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Plans to renovate Memorial Arts Building underway
sarah sutphin 13 staff writer
September 17, 2012

The renovation of the Memorial Building, center of campus arts, is expected to start in June, 2013, if the Board of Trustees approves the designs and plans, according to Project Manager and Planner Jeff Galli.

“One of the Academy’s goals is to have the building LEED certified,” Mr. Galli said. “As part of this project, the mechanical, electrical and lighting systems will be upgraded.”

Renovation plans include a new balcony in the large auditorium to increase seating capacity, a second dance studio and an acting lab. The visual arts department will move from the basement to the first floor with a new art gallery and larger studios with more natural light. The music department will have more practice rooms and a “state-of-the-art” recital hall geared for small performances, according to Director of Music Daniel Roihl.

Theater Director Catriona Hynds said it was hard to teach theater in an open area like the Hilson Gallery.

“Rehearsals need to be held in a secure and private space so no one is inhibited,” she said. “I am really looking forward to having this new acting lab for the work we do on a daily basis.”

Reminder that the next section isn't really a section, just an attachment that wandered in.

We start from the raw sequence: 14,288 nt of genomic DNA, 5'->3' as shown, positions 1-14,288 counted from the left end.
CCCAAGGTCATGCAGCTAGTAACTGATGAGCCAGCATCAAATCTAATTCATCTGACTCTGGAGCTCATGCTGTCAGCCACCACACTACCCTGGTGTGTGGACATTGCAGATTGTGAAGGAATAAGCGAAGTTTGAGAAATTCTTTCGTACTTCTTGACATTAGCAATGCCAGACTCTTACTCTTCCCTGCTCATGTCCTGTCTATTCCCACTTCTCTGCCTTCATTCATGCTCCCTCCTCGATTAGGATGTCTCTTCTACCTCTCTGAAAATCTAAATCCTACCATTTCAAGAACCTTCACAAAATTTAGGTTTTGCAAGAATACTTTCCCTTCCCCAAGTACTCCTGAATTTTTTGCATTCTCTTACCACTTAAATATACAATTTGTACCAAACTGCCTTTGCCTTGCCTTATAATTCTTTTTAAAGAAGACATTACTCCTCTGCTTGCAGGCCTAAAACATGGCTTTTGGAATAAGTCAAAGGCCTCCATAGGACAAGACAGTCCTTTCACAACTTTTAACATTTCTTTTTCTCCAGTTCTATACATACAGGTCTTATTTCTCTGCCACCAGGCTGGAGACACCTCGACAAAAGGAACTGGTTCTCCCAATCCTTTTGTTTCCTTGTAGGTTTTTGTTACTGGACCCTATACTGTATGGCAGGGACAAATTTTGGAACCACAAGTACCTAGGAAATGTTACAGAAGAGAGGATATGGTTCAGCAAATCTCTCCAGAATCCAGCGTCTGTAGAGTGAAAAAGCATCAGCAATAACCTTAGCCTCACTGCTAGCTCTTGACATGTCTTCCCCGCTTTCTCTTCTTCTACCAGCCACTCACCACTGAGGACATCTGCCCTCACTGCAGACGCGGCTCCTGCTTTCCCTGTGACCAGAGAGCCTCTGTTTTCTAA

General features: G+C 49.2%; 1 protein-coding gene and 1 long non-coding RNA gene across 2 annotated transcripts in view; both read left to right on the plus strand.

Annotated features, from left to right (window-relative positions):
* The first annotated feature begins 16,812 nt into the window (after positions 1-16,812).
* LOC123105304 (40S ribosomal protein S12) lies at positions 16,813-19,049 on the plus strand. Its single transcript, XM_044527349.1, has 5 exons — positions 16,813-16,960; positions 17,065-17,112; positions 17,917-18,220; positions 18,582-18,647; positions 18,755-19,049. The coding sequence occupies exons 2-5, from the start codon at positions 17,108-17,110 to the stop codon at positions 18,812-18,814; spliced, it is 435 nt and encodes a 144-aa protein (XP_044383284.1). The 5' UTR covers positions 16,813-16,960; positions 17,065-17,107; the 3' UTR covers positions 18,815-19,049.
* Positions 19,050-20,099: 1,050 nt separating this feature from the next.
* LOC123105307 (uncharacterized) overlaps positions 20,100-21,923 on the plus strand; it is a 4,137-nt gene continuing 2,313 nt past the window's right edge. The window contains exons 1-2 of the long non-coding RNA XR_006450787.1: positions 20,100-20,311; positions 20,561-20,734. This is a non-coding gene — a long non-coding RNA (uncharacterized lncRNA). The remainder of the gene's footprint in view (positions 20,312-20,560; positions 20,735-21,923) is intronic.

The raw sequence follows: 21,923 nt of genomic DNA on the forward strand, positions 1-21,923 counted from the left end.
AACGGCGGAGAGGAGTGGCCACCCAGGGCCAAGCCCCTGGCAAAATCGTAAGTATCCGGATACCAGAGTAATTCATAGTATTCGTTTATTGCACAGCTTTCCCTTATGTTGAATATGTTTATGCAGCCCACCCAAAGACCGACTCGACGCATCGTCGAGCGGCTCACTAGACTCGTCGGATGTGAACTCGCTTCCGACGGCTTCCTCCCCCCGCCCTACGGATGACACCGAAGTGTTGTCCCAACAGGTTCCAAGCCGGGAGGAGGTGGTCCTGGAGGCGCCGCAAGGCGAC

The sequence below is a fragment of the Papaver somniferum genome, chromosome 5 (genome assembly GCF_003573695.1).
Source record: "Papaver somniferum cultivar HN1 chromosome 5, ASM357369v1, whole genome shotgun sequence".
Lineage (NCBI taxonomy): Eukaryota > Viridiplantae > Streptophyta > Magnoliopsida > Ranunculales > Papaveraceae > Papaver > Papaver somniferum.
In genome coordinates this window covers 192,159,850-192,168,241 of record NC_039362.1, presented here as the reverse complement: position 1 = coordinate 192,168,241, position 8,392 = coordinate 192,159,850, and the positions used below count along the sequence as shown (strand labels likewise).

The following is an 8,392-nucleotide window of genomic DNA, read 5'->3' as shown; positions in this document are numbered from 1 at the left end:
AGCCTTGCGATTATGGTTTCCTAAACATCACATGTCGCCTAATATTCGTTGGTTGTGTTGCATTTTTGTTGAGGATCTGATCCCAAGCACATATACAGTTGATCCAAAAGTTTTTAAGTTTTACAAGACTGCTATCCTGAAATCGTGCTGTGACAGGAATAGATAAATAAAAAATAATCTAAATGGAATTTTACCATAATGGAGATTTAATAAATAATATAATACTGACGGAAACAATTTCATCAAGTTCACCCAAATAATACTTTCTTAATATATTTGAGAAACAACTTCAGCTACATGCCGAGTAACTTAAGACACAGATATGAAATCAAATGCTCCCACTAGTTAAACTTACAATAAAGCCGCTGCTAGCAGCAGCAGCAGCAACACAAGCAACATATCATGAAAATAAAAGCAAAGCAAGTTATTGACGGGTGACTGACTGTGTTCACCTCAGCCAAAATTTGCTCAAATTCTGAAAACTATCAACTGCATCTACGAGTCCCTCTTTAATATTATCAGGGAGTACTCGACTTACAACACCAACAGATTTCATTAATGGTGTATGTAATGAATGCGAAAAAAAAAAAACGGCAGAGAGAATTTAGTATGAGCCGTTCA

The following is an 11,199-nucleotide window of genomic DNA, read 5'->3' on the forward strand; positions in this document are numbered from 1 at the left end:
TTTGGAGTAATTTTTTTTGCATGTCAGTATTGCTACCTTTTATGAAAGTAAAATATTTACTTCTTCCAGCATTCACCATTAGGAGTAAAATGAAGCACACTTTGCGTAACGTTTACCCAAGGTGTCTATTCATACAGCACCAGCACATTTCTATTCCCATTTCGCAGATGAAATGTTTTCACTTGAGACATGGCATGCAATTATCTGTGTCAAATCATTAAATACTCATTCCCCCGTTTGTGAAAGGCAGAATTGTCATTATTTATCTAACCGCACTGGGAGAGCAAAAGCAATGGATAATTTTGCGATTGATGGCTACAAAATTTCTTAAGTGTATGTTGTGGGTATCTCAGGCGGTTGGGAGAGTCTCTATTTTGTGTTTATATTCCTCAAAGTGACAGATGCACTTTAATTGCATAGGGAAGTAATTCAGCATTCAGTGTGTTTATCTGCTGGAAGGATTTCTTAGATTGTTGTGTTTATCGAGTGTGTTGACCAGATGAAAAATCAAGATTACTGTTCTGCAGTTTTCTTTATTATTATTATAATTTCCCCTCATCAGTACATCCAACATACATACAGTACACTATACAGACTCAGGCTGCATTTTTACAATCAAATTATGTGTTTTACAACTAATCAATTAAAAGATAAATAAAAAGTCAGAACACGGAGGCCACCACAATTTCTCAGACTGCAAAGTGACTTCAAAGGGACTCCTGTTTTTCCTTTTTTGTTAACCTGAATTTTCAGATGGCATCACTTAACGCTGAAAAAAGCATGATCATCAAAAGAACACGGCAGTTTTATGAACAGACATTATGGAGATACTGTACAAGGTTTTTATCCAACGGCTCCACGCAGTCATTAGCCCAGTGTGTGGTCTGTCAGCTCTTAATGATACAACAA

Mr. Roihl said, “I believe these renovations are long overdue, and having newly refurbished and updated facilities for the arts will almost certainly support our ongoing efforts to recruit bright and talented student artists.”

However, student musician Justin Schlacks ’13 said it is ultimately up to admissions officers to decide to admit more arts students.

“I feel that the admissions office prefers talented athletes to talented actors, musicians and artists,” he said.

“I do not think the current facilities impede my ability to learn and believe the money could probably be spent better elsewhere—recruiting better teachers, improving the dorms or increasing the dining hall budget. Those changes would positively affect everyone on campus, whereas the majority of this renovation will probably benefit less than a third of the community,” Schlacks said.

Student artist Clara Galperin ’13 gave a different perspective on the renovation’s significance.

“I think the arts is the only aspect of school that really leaves space for pure creativity,” she said. “Developing a talent in that sense can prove incredibly fulfilling, even therapeutic.”

Head of School Margarita Curtis said from an educator’s perspective, the arts are a rich outlet for creativity and imagination demanded in the 21st century.

“The renovation of the Memorial Building will highlight the importance of music, dance, the visual arts and theatre in a liberal arts education, and ensure that our students enter adulthood and the workplace with the artistic sensibilities that will lead to productive, fulfilling lives,” Dr. Curtis said.